jump to navigation

Purile student protests in London 30, November 2010

Posted by thegulfblog.com in UK.
Tags: , , , ,

I’ve already made clear what I think about the issue of student fees in the UK. But – frankly – this is my blog and this gives me the luxury of, well, moaning on about the same thing again.

This afternoon I was in central London where there were small crowds protesting the rise in University fees. Seldom have I seen such an absurd, juvenile, immature and vaguely thuggish group of motley protestors.

Their key method of protest today was to chant vile slogans and to generally make a noise. “Fuck the government” they screamed when prompted. “Down with society” one curious fellow suggested, though that didn’t really take off. As they walked from Trafalgar Square in dribs and drabs towards Parliament, their swearing increased and they began to innovatively start giving passers-by – mostly tourists – rude gestures while screaming obscenities: who knew such people could multitask. Amazing.

Incidentally, many stopped off in McDonald’s en route for a quick burger before continuing to decry western capitalism amongst other revolutionary new topics. Truly not a shred of comprehension or irony was visible.

When they reached the police line at Parliament they informed the police there that they were “nob-heads” and “wankers”.

I felt 100% sorry for the police: they just stood there in the cold for hours on end waiting to be abused by a bunch of angry children who had no real idea why they were there. I spoke to a few of them.

The first told me to “fuck off” when I asked what his rationale was for demonstrating. The second and the third were similarly devastating in their verbal reparti and eloquence of argument. I asked the fourth if she expected a world-class education for free. After 30 seconds of umming and arring (she was giving out the leaflets: think she might know their gist) she launched into a bitter tirade about how her mum had been paid to go to University with grants and even rent-help.

‘Mine too’, I replied,’but is that it? You’re here because you’re jealous of your mum? The past is, well, gone…things change and if the money is not there the money is not there’, I suggested.

‘Yeah well…corporation tax is…umm…you know…banks take our money….fucking Tories…’ and it generally descended from there.

Not one coherent sentence among the lot.

The majority – today at least, and by looking at the TV pictures of previous demos, the majority then too – were there purely and simply for a chance to skip school/class and to swear at police and saunter through central London spouting profanities because they could get away with it. This was it: their raison d’etre. Barely a brain-cell between them. Just an embarrassing, utterly and profoundly juvenile bunch of petty-minded idiots.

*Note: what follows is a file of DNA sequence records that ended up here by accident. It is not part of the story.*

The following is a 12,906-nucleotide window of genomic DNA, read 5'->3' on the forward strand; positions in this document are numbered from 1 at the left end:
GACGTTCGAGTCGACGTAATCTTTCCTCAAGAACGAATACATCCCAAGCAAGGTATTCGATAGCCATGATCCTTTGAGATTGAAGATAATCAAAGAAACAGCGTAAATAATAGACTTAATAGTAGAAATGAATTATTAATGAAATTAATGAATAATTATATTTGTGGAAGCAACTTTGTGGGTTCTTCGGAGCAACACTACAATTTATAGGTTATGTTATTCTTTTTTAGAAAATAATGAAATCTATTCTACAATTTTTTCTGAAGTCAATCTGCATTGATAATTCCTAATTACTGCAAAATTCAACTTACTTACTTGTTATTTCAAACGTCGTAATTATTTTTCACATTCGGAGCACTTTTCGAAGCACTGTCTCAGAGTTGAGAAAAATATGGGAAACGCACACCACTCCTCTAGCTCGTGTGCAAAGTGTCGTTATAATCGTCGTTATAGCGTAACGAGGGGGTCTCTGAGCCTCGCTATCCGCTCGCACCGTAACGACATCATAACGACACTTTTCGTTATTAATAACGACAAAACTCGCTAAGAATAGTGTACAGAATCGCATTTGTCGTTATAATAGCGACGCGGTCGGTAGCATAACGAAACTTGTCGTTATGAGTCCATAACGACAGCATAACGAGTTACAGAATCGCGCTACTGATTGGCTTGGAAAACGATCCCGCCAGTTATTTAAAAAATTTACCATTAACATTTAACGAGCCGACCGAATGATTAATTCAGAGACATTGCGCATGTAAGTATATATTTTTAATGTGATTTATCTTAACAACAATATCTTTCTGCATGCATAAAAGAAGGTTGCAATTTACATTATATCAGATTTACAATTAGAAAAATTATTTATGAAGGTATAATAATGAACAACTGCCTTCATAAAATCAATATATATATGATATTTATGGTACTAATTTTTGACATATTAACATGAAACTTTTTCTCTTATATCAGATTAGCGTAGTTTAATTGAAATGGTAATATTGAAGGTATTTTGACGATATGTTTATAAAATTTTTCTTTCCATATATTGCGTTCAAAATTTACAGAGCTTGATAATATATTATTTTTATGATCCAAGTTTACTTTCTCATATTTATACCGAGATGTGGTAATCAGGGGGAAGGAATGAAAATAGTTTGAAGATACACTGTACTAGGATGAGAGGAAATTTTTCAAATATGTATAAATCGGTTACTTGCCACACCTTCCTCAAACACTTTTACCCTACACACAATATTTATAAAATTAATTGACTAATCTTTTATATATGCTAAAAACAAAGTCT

To cap it all off, it seems they spent some of the afternoon desecrating Nelson’s column in Trafalgar Square. Charming. Even were I one of those ‘students’ who wanted fees to be scrapped and say I was on the demonstration, one of the last things that I would do is desecrate a national symbol: I’m fairly sure that I didn’t need a University education to teach me that such an act would be perceived rather poorly by the general public to the determent of ‘my’ cause. Clearly, the ones that did this – painted revolution on the column – don’t actually have a cause and are there, once again, for the vandalism and yobbish opportunities that such a demonstration affords.




1. Paul - 30, November 2010

I must say I broadly sympathise with the students. I was lucky enough to get a top notch education at very low fees because of heavy government subsidies. It seems bizarre to me, that with the problems of the last three years, which could all be blamed on debt, the British government’s idea of reform is to saddle young people with large debts the moment they leave uni. I don’t know what the answer is, but I don’t think that is the right one.

2. Paul - 1, December 2010

Also, I really don’t like the British riot police. Last year during the April G-20 protest, I happened to be in Central London and got stuck in with a bunch of protesters being kettled. They wouldn’t let me leave, even though I was clearly not part of the protest. When I persisted, one of them yelled obscenities at me and threatened me with his stick if I didn’t step back. I didn’t press the issue, and had to spend some 5 hours in the bleeding street. This was the day Ian Tomlinson was killed.